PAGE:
“2. There is an option to re-title vehicles manufactured after 1/1/1995 but the process is more complicated and involves transporting your car across the entire US. The cost is $1,750/vehicle.”

There is a third suggestion: “Resell the vehicle at a US based auction where you purchased it originally through the same dealer.”

However, “We expect the car values to take a hit due to a flooding of these NY titled vehicles at auctions.”

West Coast Shipping transports thousands of vehicles, including collector cars, across the oceans to and from the U.S. each year. 

Meanwhile, SEMA’s support of the RPM Act continues. The “Recognizing the Protection of Motorsports Act” has been introduced in both the U.S. House and Senate. 

“This bipartisan bill protects Americans’ right to convert street vehicles into dedicated race cars and the motorsports-parts industry’s ability to sell products that enable racers to compete,” SEMA reports.  

“The RPM Act reverses the EPA’s interpretation that the Clean Air Act does not allow a motor vehicle designed for street use — including a car, truck, or motorcycle — to be converted into a dedicated racecar.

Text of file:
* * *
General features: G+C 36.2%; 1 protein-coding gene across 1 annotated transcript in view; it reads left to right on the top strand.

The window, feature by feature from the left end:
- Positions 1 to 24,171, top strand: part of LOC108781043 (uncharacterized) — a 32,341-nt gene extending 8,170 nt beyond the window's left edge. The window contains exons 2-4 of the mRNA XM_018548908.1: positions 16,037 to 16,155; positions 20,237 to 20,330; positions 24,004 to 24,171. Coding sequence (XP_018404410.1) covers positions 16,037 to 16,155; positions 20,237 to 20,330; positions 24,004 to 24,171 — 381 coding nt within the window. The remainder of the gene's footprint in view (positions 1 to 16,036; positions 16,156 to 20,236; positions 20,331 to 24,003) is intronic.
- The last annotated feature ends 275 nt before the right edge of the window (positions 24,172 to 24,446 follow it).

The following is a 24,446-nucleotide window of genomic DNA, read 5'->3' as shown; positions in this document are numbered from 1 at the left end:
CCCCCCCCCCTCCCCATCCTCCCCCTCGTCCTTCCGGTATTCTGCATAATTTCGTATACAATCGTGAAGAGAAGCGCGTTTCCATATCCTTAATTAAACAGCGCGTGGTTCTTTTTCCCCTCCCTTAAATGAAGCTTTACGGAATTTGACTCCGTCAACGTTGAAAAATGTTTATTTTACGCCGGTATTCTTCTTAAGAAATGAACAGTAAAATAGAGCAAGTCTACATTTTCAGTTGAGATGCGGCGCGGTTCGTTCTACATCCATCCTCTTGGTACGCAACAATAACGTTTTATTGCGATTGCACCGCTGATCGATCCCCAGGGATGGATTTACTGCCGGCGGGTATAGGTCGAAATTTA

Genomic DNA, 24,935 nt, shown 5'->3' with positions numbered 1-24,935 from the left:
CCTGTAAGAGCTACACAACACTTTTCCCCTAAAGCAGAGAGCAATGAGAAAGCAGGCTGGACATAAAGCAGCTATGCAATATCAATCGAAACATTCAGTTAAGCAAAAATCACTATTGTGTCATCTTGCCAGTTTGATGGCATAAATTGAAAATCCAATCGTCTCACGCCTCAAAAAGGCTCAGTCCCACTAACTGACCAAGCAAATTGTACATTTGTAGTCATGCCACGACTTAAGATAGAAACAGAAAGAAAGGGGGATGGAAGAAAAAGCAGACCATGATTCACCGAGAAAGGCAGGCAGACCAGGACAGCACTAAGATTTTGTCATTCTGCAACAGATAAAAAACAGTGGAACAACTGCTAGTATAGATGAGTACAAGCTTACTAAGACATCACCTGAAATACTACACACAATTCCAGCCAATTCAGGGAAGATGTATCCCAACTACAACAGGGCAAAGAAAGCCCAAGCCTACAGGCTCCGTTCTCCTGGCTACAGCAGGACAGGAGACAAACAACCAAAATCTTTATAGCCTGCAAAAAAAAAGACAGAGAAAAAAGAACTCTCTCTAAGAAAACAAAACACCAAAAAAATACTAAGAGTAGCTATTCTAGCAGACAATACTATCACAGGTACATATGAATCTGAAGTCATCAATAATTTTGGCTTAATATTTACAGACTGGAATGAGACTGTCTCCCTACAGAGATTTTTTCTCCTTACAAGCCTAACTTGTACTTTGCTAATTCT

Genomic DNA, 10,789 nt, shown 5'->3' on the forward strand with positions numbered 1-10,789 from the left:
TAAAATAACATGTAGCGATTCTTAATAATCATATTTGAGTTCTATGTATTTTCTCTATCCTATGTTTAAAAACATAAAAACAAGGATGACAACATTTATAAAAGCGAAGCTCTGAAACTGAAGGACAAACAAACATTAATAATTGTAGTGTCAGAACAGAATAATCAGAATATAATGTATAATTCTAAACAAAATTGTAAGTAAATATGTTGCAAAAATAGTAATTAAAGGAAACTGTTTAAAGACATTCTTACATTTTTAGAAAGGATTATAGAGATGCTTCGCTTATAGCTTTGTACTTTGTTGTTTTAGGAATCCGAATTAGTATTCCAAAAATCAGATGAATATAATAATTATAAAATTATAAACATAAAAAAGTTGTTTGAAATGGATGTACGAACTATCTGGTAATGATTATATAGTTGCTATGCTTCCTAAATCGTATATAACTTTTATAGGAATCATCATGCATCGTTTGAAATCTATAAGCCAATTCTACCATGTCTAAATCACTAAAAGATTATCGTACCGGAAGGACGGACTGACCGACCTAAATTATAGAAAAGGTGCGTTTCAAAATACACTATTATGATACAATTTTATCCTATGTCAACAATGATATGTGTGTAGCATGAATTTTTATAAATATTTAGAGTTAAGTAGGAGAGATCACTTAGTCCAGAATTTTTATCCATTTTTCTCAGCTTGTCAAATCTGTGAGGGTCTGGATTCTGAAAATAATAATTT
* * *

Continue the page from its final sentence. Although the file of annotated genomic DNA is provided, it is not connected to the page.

“This American tradition was unquestioned for nearly 50 years until 2015 when the EPA took the position that converted vehicles must remain emissions-compliant, even though they are no longer driven on public streets or highways.”  

If you support the legislation, SEMA provides an online form to contact your Senator or Representative.

SEMA also offers a website that shows current state legislative issues of interest to the car community.  It not only goes coast to coast, but all the way to Hawaii, where there are 21 bills under consideration.

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adam carolla, chassy media, Commentary, documentary, dvd, Movies, nate adams, netflix, tom Stahler, Uppity, Uppity: The Willy T. Ribbs Story, Willy T. Ribbs